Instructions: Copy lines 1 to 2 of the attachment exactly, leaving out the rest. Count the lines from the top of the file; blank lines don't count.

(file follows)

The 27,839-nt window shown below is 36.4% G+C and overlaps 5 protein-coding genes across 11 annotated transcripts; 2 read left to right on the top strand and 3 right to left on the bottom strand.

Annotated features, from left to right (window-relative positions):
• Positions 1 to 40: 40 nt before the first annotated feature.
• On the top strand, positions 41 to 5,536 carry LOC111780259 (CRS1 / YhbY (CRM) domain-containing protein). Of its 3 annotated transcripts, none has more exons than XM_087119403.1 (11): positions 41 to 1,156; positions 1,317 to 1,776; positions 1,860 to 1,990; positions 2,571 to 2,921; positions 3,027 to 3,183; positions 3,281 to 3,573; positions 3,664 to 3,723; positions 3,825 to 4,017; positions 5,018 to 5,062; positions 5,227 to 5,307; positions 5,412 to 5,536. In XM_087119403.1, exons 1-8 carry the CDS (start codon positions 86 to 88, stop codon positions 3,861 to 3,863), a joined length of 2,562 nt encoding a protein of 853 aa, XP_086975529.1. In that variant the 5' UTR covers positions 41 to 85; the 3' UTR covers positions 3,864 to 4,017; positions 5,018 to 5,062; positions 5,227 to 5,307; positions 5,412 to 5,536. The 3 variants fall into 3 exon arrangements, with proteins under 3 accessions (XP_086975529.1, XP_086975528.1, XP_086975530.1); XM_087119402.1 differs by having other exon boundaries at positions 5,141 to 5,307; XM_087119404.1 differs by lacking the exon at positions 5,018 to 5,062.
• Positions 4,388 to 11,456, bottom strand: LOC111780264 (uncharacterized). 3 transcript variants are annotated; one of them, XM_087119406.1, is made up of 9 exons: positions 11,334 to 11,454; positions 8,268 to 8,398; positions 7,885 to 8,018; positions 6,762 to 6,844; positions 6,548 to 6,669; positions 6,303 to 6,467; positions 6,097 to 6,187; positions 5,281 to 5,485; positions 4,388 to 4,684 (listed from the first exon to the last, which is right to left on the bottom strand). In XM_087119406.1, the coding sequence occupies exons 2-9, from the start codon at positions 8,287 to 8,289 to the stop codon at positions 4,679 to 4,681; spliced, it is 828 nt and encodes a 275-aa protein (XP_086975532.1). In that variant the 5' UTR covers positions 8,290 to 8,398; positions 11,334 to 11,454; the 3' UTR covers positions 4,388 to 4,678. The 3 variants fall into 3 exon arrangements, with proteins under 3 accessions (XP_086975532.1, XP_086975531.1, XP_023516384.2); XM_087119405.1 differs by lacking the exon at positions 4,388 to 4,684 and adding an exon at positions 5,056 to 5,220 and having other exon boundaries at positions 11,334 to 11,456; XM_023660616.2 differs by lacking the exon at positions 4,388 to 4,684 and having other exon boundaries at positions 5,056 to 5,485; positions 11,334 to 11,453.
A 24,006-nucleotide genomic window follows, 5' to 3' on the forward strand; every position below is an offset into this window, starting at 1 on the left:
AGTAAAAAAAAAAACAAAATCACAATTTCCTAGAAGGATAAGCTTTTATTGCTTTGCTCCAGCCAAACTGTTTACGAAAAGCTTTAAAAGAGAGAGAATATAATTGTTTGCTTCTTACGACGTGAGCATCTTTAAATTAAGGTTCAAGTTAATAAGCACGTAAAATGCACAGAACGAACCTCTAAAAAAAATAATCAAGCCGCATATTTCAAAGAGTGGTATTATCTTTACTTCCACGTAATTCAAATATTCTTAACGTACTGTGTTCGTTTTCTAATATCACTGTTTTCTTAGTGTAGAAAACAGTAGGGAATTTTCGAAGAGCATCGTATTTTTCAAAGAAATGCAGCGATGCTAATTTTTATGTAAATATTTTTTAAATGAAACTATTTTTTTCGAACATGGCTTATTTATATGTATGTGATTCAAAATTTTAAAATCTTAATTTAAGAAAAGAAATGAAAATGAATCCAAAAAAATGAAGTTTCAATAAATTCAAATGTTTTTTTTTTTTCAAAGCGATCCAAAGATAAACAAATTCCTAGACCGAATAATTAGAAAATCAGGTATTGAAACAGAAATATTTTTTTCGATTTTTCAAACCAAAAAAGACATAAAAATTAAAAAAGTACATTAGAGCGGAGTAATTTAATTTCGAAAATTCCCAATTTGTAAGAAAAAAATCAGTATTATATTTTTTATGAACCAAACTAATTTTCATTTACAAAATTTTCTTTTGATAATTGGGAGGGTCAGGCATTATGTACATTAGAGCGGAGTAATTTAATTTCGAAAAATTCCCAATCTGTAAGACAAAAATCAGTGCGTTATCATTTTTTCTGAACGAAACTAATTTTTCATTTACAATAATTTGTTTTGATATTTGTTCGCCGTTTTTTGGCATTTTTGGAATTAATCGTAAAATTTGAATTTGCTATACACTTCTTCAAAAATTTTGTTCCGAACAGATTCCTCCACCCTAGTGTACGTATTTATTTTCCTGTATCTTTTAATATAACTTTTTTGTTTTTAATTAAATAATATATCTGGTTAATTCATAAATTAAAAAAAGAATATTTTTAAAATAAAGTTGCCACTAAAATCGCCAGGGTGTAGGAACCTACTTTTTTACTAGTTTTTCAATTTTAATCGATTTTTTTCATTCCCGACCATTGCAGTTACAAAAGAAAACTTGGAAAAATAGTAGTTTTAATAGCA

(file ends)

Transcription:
The 27,839-nt window shown below is 36.4% G+C and overlaps 5 protein-coding genes across 11 annotated transcripts; 2 read left to right on the top strand and 3 right to left on the bottom strand.

Annotated features, from left to right (window-relative positions):